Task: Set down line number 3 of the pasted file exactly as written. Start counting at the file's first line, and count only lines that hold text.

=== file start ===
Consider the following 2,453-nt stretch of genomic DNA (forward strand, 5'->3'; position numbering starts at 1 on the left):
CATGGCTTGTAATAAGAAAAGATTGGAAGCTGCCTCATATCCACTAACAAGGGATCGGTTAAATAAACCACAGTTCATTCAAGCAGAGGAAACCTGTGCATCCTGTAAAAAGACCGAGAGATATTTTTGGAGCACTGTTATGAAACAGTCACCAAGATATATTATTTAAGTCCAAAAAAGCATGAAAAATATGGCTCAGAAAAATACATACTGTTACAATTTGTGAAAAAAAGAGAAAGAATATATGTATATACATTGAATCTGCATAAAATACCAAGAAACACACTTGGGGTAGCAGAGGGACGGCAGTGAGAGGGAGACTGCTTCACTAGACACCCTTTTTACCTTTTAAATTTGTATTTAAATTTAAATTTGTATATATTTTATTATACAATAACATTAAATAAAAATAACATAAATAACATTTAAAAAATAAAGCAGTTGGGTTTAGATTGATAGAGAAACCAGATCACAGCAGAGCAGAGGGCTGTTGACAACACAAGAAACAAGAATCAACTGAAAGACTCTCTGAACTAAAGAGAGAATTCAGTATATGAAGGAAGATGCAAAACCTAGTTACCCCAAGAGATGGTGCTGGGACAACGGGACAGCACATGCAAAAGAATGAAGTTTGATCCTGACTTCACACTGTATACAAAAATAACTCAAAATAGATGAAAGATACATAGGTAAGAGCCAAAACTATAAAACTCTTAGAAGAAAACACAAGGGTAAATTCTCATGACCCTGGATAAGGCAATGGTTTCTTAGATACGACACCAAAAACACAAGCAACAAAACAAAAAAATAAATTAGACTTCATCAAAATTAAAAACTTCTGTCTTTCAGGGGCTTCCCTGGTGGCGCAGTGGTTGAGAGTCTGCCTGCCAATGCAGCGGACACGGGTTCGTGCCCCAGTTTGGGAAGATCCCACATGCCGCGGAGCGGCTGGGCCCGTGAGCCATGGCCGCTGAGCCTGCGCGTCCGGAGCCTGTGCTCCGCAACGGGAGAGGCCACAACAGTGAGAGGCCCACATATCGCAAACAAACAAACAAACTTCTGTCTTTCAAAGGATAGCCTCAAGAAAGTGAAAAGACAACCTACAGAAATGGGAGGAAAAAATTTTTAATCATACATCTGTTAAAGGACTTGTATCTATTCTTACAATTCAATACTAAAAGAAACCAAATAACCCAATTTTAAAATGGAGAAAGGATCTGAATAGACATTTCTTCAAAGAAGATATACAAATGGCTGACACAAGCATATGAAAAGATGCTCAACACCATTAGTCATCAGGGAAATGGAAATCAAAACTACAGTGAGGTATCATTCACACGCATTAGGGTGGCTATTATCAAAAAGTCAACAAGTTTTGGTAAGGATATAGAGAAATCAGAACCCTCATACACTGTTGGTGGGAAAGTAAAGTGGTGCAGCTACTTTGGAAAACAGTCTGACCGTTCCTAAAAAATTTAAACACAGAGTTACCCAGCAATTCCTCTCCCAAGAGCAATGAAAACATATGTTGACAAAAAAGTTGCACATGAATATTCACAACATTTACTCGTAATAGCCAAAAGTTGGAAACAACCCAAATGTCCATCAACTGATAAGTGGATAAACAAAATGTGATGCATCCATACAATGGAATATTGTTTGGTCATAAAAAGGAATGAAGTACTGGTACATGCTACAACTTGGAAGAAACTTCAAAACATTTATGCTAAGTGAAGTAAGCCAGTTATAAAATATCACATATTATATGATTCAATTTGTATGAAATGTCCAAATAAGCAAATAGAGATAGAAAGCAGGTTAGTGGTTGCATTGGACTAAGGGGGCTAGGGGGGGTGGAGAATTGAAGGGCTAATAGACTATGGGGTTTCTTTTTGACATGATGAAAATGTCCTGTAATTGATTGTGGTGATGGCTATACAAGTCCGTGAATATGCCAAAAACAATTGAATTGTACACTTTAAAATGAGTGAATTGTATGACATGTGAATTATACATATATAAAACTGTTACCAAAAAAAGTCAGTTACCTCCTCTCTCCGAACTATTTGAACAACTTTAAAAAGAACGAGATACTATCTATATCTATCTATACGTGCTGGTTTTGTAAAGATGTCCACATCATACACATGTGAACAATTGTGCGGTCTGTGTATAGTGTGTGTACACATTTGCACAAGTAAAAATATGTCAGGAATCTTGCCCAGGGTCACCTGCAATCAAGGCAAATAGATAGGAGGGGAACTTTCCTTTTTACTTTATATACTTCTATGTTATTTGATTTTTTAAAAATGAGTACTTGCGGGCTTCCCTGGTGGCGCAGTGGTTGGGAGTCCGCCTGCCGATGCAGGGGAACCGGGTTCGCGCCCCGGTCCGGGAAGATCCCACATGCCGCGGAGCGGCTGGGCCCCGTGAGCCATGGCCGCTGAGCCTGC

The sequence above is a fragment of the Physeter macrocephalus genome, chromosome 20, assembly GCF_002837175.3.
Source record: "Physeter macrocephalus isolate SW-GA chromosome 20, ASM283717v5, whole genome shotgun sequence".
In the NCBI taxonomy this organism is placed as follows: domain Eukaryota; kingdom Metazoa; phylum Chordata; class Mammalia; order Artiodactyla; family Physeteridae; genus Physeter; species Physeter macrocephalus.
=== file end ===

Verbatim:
The sequence above is a fragment of the Physeter macrocephalus genome, chromosome 20, assembly GCF_002837175.3.